Going Hollywood at Joseph Abboud

How a Madrid-born, London-trained fashion designer is bringing new life to classic American menswear.



Bernardo Rojo’s makeshift West Coast office is the poolside restaurant at the Sunset Tower Hotel in West Hollywood, on the Sunset Strip. Makeshift isn’t quite the right word: The view of Los Angeles over the pool from the landmark art deco hotel’s perch on the hill is panoramic, and when the weather’s nice (even when it’s not), only a killjoy would pass up the chance to meet with Rojo.

Though he’s based in New York City, Rojo, creative director for menswear label Joseph Abboud, has long had his eye on Hollywood. For Joseph Abboud’s fall 2012 line, Rojo focused on the 1930s and on the kind of style coincidentally exemplified by the onetime residents (Errol Flynn, Howard Hughes, later Frank Sinatra) of his preferred hotel.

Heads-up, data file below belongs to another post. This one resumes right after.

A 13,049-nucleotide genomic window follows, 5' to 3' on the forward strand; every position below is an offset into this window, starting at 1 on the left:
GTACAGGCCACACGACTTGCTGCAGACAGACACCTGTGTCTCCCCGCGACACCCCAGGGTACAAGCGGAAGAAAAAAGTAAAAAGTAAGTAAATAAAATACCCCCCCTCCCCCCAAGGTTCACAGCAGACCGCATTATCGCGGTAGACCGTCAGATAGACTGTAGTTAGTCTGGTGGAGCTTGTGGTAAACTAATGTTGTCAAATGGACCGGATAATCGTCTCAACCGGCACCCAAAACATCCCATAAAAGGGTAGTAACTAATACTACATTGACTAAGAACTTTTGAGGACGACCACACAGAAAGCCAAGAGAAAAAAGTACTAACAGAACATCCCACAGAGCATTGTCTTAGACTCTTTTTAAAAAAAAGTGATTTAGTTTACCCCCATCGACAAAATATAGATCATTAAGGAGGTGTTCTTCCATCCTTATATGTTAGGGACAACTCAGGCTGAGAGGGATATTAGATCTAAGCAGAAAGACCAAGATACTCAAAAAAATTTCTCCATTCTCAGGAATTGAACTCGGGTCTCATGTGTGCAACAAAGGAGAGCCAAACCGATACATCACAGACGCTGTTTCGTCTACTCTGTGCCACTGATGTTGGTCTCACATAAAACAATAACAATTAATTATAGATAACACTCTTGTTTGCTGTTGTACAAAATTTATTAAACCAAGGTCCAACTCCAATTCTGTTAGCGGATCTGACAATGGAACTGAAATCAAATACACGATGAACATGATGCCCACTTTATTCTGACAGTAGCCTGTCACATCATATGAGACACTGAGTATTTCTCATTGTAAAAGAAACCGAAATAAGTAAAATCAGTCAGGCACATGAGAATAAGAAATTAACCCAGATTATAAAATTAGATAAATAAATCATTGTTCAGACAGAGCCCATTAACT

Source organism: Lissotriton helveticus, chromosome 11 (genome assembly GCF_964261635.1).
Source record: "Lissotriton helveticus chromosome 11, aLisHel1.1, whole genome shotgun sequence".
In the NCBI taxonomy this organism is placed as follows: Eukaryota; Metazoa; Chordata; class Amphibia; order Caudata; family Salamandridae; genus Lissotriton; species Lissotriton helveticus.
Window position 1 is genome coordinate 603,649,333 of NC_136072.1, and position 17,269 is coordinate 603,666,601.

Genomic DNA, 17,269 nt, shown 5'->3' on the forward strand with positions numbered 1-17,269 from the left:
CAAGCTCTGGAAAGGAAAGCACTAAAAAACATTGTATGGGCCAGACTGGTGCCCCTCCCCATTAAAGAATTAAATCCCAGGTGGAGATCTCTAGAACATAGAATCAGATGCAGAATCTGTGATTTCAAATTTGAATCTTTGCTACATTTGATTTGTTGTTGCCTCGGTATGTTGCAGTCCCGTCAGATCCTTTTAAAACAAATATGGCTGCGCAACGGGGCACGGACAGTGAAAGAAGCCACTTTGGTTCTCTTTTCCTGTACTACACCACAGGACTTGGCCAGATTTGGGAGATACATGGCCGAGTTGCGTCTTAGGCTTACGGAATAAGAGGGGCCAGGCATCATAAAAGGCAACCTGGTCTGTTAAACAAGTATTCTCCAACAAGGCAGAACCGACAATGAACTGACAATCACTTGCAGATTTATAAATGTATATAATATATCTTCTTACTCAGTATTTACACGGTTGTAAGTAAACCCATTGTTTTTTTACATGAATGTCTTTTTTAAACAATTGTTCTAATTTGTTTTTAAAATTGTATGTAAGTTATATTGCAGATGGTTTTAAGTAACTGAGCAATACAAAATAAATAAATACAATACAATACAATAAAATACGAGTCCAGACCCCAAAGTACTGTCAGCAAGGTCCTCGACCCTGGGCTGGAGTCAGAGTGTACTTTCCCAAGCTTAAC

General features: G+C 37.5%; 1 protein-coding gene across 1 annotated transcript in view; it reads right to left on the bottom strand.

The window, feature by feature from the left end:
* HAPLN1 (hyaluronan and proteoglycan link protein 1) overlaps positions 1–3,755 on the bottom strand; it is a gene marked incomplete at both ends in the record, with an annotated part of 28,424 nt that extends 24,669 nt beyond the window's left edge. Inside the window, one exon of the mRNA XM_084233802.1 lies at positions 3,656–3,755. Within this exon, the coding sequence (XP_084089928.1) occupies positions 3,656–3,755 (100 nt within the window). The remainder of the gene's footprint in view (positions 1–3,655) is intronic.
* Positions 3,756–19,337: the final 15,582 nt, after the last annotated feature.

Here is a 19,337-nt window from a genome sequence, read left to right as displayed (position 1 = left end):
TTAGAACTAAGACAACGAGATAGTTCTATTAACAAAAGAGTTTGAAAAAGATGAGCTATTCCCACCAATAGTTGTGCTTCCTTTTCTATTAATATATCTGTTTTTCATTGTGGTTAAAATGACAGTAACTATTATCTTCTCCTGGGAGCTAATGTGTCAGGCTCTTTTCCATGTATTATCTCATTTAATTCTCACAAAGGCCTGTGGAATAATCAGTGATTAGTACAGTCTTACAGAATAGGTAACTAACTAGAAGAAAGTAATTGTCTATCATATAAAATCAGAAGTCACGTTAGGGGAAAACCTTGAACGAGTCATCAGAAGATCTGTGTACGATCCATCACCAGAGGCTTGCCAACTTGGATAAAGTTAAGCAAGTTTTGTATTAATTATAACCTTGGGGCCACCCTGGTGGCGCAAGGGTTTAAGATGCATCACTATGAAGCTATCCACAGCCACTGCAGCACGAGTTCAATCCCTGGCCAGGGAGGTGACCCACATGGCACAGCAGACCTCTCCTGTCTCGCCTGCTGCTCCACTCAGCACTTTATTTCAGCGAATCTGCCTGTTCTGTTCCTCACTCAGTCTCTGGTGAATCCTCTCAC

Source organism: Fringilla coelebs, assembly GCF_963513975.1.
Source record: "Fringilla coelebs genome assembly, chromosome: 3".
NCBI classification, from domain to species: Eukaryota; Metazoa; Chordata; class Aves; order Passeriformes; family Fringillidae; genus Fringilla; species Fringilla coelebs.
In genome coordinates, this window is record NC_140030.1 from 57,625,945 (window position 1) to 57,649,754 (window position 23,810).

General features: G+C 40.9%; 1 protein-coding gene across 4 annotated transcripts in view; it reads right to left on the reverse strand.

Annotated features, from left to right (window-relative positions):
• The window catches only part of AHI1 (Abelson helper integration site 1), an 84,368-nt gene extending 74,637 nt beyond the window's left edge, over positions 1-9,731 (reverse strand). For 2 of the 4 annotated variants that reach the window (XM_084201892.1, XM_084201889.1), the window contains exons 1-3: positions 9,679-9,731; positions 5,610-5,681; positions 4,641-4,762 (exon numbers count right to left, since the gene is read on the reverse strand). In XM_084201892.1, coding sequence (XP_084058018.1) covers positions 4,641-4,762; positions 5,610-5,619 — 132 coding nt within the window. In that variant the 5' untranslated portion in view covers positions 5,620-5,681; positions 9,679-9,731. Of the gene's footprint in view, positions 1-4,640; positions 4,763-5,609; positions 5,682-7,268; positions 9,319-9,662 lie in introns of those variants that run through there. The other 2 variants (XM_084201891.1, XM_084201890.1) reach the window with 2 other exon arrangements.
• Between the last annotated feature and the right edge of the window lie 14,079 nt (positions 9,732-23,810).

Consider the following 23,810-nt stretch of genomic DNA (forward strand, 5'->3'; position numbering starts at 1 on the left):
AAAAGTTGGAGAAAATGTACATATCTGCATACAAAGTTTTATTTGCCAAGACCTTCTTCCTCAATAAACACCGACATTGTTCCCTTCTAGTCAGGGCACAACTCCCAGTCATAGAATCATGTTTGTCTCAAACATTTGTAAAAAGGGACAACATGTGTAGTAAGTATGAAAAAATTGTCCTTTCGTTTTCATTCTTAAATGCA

“Particularly on the West Coast, there was a Hollywood glamour,” he says in his thick Spanish accent, in a deep voice just low enough to invite one to lean in. “That period, particularly in men’s fashion, was so elegant, so I wondered why it was forgotten.”

Featuring big lapels and strong, square shoulders, the designs of that era are more suited to American tastes than are the super-slim suits from many contemporary European designers. Rojo updated the ’30s sensibility with modern twists, including moving the armholes higher and softening the shoulders.
Joseph Abboud began as its founder’s namesake line in the 1980s and has always taken pride in being thoroughly American, with all the clothing produced domestically. But Rojo draws distinctions between his American sensibility—on display with deconstructed shapes in earth tones, soft blues and grays—and the red, white, and blue of another notable fashion house.